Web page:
The reorganization of the GABAergic system was studied by means of immunohistochemistry after the symmetrical and asymmetrical (unilateral) extirpation of the brain of the annelid Eisenia fetida. GABA-immunoreactive neurons were first observed in the wound tissue on the 3rd postoperative day. Thereafter the number of labelled cells gradually increased, and by postoperative days 76-80 all GABA-immunoreactive cells (approx. 140 neurons) could be found in their final positions in the symmetrically regenerated brain. After asymmetrical brain extirpation, nearly all cells (70-75) could be detected in the regenerating hemisphere by postoperative days 50-56. In the early stages of the asymmetrical regeneration of the brain, more GABAergic cells were concentrated dorsally and laterally in the preganglion than during the symmetrical type of regeneration. In both types of regeneration, the immunoreactive neurons in the regenerated brain originated in part from undifferentiated neuroblasts situated in different parts of the body, and in part from dividing neurons localized mainly in the pharyngeal nerve plexus. Both exogenous GABA and picrotoxin, applied during the early stages (days 10-12) of brain regeneration, inhibited the development of the wound tissue and the migration of the neuroblasts and the enteric neurons. At the same time, exogenous GABA application accelerated the proliferation of the pharyngeal neurons. No effect on the process of regeneration could be demonstrated when exogenous GABA and picrotoxin were given together.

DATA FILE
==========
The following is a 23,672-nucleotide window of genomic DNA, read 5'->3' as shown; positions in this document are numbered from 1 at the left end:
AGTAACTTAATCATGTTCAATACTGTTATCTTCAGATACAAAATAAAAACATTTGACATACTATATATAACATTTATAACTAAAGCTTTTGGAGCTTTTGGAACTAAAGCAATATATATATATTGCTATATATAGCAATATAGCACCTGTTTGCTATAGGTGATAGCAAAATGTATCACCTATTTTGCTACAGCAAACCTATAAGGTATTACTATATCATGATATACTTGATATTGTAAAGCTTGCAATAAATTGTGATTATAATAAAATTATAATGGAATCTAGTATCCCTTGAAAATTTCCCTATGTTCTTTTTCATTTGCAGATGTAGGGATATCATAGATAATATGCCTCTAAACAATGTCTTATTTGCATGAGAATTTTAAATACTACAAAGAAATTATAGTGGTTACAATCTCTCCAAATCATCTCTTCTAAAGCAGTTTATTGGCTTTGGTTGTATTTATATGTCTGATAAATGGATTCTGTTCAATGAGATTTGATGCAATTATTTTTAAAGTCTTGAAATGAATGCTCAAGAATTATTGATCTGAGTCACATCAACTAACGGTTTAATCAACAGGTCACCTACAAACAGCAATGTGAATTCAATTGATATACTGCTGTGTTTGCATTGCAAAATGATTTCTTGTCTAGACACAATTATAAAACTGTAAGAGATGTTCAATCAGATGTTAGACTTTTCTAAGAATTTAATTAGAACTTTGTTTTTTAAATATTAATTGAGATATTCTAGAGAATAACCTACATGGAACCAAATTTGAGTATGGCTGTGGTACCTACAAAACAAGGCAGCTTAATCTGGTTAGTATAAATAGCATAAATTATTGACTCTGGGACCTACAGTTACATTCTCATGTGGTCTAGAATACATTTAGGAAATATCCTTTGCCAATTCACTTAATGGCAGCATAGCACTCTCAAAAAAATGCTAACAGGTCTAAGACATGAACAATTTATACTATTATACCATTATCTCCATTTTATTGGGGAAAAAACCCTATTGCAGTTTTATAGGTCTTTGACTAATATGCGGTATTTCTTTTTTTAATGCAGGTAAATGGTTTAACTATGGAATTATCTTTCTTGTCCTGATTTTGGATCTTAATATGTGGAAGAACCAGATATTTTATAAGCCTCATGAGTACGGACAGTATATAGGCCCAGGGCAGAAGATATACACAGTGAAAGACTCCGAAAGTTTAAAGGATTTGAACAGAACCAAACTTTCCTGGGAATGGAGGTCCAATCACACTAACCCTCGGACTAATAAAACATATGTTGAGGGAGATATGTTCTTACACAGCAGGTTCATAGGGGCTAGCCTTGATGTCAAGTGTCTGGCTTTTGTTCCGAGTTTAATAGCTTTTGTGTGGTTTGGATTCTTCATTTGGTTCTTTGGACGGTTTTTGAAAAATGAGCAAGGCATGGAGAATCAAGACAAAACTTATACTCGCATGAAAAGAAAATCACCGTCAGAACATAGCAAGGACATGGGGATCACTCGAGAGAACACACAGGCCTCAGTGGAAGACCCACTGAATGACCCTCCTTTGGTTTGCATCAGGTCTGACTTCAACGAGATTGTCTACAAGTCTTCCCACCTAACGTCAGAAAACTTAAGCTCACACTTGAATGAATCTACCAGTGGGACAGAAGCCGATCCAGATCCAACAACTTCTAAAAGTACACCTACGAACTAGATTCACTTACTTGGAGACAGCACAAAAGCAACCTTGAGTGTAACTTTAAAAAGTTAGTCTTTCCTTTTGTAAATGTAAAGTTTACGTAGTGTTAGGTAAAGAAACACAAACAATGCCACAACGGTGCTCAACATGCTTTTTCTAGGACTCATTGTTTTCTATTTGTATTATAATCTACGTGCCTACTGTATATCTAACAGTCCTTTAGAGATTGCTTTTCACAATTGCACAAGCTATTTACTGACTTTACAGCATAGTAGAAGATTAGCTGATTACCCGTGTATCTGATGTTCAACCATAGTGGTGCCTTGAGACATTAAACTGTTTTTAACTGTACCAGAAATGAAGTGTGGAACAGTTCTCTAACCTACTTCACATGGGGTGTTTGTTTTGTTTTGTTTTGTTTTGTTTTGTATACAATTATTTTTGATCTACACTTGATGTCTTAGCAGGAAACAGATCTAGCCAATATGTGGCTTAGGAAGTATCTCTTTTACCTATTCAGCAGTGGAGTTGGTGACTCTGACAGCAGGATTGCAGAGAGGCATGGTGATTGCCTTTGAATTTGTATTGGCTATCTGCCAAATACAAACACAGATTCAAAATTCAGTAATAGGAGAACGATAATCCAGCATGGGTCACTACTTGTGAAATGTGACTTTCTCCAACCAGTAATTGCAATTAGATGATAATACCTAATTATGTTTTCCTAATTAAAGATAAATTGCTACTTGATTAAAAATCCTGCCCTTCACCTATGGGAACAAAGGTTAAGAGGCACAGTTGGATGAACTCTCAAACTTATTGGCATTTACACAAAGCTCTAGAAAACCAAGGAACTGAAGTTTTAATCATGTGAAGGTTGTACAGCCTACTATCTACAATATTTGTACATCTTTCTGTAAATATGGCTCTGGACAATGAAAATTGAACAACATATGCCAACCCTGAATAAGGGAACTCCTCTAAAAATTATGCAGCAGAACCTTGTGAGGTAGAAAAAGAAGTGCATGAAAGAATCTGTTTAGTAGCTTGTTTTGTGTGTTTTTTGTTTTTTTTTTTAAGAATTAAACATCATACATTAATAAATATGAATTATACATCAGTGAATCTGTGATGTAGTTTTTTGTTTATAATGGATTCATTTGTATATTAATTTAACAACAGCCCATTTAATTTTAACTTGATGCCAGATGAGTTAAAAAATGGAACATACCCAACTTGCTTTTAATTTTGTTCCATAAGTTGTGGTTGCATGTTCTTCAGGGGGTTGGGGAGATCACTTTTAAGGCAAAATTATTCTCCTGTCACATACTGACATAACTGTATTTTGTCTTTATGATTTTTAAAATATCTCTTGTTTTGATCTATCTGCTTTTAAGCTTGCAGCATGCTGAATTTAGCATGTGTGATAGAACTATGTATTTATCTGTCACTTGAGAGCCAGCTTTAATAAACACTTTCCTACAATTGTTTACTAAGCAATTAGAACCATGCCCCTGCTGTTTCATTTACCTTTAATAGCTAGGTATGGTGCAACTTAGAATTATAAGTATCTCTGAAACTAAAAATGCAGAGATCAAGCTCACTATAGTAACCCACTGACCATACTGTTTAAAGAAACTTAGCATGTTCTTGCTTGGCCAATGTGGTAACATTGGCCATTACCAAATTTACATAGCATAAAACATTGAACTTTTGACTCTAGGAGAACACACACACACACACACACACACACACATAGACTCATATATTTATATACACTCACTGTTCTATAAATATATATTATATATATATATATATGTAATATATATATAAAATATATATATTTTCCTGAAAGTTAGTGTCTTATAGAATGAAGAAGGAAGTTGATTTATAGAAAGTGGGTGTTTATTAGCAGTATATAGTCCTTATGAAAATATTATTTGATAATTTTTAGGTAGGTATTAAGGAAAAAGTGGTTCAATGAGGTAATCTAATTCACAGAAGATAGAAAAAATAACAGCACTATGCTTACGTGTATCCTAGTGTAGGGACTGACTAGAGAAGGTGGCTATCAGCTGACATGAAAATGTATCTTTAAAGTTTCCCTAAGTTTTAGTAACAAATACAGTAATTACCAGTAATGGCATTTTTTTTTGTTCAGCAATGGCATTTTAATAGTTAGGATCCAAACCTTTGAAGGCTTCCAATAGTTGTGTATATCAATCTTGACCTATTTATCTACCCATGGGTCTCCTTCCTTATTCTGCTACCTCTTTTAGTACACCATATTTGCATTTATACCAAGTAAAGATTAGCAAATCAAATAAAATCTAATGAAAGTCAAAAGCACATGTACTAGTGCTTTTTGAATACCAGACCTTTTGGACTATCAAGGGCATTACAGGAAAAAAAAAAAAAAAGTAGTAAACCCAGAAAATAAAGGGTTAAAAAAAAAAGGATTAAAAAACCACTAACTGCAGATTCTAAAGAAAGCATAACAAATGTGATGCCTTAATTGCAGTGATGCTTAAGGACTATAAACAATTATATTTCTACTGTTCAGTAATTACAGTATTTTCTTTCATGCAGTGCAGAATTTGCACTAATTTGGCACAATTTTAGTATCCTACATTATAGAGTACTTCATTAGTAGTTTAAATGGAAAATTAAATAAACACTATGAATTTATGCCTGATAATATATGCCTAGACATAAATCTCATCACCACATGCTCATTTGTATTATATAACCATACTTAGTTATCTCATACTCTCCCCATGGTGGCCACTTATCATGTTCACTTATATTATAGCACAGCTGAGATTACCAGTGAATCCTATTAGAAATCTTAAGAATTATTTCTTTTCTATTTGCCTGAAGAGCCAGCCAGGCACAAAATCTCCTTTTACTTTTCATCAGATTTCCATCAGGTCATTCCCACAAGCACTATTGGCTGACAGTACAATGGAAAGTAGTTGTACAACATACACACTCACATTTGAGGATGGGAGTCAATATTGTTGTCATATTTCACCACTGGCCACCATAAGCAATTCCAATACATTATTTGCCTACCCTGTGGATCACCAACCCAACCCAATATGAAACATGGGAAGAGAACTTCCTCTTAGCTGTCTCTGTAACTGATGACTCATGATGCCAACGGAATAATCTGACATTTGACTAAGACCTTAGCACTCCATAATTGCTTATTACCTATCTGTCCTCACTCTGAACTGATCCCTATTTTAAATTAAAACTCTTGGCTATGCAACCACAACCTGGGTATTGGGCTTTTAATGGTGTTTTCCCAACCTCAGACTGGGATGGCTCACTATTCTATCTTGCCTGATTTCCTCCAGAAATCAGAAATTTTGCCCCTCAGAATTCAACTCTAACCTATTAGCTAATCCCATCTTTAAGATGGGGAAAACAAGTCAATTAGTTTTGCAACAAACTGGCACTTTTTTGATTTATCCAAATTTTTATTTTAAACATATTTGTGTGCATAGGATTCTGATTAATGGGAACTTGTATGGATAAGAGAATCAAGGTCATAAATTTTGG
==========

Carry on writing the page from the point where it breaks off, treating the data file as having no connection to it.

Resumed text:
- Brain regeneration
- Eisenia fetida
- GABA and picrotoxin treatments
- GABA immunocytochemistry
ASJC Scopus subject areas
- Biochemistry, Genetics and Molecular Biology(all)
- Environmental Science(all)